The future of Europe hangs in the balance in Ireland, where result announcements of the referendum on the Lisbon Treaty are expected on Friday. Around 40 percent of Irish voters cast ballots, according to an estimate by state broadcaster RTE.
Counting of votes was set to start at 9:00 am (0800 GMT), with full results expected after 3:00 pm (1400 GMT).
Around 40 percent of Irish voters cast ballots Thursday in the referendum, according to an estimate by state broadcaster RTE just before polls closed, with some commentators saying the low turnout favoured the "no" camp.
Ireland's roughly three million voters effectively hold the future direction of the entire EU -- population nearly 500 million -- in their hands as the Lisbon Treaty needs approval by all 27 EU member states.
If Ireland votes "no" in what is the only popular vote on the issue anywhere in the bloc it will cause chaos.
Backers of the treaty, which aims to make EU decision-making more efficient, struggled to get their message across, despite a campaign led by Prime Minister Brian Cowen that was backed by all bar one of the main political parties.
With many Irish people complaining that they do not understand what the treaty is about, pre-referendum opinion polls placed the "yes" and "no" camps virtually neck-and-neck.
Cowen, who only became Taoiseach (Irish for prime minister) a month ago, defended his tactics in the campaign as he cast his vote Thursday just outside Tullamore in the Irish Midlands, where he has a home and strong political base.
"Yes I'm happy, I've led it the very best way I possibly could, I did it from the front, I've gone all over the country, I've put the issues," he told reporters.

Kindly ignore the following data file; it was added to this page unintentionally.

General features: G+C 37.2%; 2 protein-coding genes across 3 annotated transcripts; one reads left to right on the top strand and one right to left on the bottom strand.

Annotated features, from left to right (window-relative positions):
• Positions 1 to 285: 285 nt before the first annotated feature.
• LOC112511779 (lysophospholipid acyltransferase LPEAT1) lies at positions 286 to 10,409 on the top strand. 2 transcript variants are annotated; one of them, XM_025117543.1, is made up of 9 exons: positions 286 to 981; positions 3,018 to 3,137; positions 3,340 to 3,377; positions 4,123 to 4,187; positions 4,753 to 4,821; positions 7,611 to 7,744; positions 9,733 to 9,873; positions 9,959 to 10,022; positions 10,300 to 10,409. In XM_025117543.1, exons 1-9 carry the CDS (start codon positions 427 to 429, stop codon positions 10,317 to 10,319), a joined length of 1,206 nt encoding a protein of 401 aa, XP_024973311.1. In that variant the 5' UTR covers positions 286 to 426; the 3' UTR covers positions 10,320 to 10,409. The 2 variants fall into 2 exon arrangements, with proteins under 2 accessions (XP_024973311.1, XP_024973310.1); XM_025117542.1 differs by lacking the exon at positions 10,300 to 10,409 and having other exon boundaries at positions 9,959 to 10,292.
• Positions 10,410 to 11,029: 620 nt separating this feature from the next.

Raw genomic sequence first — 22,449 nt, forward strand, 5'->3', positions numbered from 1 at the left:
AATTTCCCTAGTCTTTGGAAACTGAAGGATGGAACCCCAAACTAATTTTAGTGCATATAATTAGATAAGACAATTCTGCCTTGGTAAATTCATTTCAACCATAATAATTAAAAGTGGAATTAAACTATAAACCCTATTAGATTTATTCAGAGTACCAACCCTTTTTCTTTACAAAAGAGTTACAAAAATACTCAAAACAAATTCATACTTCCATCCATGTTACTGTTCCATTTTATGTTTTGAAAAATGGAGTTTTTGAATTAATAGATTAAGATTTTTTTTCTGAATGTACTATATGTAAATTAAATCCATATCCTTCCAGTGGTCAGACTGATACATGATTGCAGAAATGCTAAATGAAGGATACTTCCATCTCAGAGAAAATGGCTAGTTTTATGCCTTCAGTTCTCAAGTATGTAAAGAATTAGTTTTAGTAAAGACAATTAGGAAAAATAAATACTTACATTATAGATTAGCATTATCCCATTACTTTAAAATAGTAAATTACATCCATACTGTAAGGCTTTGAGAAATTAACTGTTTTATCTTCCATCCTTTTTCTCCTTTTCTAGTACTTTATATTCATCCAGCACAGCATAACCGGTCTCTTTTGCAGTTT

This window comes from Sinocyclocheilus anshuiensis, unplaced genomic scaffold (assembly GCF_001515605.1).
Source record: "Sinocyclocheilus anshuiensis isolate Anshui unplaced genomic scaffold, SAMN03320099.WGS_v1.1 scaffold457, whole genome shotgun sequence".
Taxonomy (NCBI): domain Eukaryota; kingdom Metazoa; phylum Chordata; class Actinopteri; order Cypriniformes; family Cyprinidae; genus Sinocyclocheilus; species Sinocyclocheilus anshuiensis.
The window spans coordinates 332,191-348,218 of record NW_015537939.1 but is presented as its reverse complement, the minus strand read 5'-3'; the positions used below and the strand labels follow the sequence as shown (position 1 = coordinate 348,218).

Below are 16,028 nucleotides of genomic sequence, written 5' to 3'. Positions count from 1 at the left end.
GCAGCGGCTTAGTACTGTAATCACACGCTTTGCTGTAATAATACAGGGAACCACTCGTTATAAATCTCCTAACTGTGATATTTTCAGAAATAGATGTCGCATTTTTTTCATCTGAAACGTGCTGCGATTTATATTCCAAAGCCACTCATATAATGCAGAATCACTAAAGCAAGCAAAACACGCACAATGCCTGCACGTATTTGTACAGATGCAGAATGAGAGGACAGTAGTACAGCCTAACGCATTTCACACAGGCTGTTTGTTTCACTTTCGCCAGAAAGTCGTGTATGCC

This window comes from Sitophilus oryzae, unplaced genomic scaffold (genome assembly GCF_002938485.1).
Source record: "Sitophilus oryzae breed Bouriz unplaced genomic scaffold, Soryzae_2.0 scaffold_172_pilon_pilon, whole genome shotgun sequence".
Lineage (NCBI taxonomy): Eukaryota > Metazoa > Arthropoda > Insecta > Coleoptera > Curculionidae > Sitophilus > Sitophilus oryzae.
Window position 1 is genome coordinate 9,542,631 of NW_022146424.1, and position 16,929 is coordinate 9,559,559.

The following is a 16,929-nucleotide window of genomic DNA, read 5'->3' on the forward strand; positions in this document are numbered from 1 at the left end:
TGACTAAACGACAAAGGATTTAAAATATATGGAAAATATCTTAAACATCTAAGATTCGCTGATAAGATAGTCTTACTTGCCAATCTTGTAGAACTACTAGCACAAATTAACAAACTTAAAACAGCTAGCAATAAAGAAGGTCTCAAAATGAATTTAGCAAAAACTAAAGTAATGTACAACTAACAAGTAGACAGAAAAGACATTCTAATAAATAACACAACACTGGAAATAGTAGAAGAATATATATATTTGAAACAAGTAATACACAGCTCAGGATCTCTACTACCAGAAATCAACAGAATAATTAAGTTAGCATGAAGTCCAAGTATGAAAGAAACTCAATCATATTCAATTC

But opponents have dominated the campaign debate, rallying support around claims including that the treaty threatens sensitive Irish policies like the ban on abortion, low corporation tax and military neutrality.
Libertas, a group run by businessman Declan Ganley, and left-wing Sinn Fein, led by Gerry Adams, were among the most prominent "no" campaigners.
Ganley had urged people to vote "no" so that Ireland can retain a stronger voice in Europe which he said would be wiped out by the treaty.
"I hope, and I firmly believe, that the Irish people will vote 'no' and that the work can immediately begin on constructing a better vision of Europe for all its 490 million citizens," he said.
One opinion poll last week put the "no" campaign ahead on 35 percent, compared to 30 percent for those backing the treaty, while another survey Sunday predicted a narrow "yes" victory, by 42 to 39 percent.
While defeat on the traditionally unlucky Friday 13th would be unlikely to cost Cowen his job, it could cause him problems with fellow European leaders.
Some European big hitters have said they would be baffled if Ireland -- whose 1990s Celtic Tiger economic boom was partly-fuelled by European money -- was to vote no.
French Foreign Minister Bernard Kouchner said earlier this week that an Irish "no" to the treaty would be greeted with "gigantic incomprehension" by the rest of Europe.
"The first victims would be the Irish. They have benefited more than others," Kouchner told RTL radio, in comments widely reported here.
Ireland has caused upsets in EU referendums before. In 2001, its voters rejected the Nice Treaty, a result overturned in a second poll the following year.
This time, though, Cowen and other big hitters insist there is "no plan B" in case of a rejection.
In total, 18 other European nations have already ratified through parliamentary votes the Lisbon Treaty, which would create a full-time EU president and foreign policy chief.
Check out additional FRANCE 24 articles on the referendum:
And find out more about the possible consequences of an Irish "no" vote by watching the FRANCE 24 Debate.
Date created : 2008-06-13